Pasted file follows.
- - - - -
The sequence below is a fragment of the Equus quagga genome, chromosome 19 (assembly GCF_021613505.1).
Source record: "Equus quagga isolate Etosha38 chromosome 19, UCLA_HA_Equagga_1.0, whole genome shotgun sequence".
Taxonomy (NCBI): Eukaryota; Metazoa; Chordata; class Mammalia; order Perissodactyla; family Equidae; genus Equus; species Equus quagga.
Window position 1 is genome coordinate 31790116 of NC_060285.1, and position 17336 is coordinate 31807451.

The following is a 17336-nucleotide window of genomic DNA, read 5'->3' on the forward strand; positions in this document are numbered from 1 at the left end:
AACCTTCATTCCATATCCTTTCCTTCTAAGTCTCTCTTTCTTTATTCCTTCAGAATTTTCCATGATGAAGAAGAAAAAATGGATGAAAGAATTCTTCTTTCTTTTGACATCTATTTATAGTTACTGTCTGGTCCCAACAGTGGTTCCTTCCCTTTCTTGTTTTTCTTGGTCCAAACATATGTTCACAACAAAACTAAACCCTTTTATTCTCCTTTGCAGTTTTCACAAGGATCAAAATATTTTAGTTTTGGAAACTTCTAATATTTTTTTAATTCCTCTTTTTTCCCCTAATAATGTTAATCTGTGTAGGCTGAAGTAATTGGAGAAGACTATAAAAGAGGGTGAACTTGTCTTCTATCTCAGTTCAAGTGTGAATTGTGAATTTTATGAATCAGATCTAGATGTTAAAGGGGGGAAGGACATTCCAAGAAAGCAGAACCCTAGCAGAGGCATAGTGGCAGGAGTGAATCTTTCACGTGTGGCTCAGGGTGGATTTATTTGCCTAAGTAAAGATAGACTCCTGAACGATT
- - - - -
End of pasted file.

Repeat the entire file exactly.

The sequence below is a fragment of the Equus quagga genome, chromosome 19 (assembly GCF_021613505.1).
Source record: "Equus quagga isolate Etosha38 chromosome 19, UCLA_HA_Equagga_1.0, whole genome shotgun sequence".
Taxonomy (NCBI): Eukaryota; Metazoa; Chordata; class Mammalia; order Perissodactyla; family Equidae; genus Equus; species Equus quagga.
Window position 1 is genome coordinate 31790116 of NC_060285.1, and position 17336 is coordinate 31807451.

The following is a 17336-nucleotide window of genomic DNA, read 5'->3' on the forward strand; positions in this document are numbered from 1 at the left end:
AACCTTCATTCCATATCCTTTCCTTCTAAGTCTCTCTTTCTTTATTCCTTCAGAATTTTCCATGATGAAGAAGAAAAAATGGATGAAAGAATTCTTCTTTCTTTTGACATCTATTTATAGTTACTGTCTGGTCCCAACAGTGGTTCCTTCCCTTTCTTGTTTTTCTTGGTCCAAACATATGTTCACAACAAAACTAAACCCTTTTATTCTCCTTTGCAGTTTTCACAAGGATCAAAATATTTTAGTTTTGGAAACTTCTAATATTTTTTTAATTCCTCTTTTTTCCCCTAATAATGTTAATCTGTGTAGGCTGAAGTAATTGGAGAAGACTATAAAAGAGGGTGAACTTGTCTTCTATCTCAGTTCAAGTGTGAATTGTGAATTTTATGAATCAGATCTAGATGTTAAAGGGGGGAAGGACATTCCAAGAAAGCAGAACCCTAGCAGAGGCATAGTGGCAGGAGTGAATCTTTCACGTGTGGCTCAGGGTGGATTTATTTGCCTAAGTAAAGATAGACTCCTGAACGATT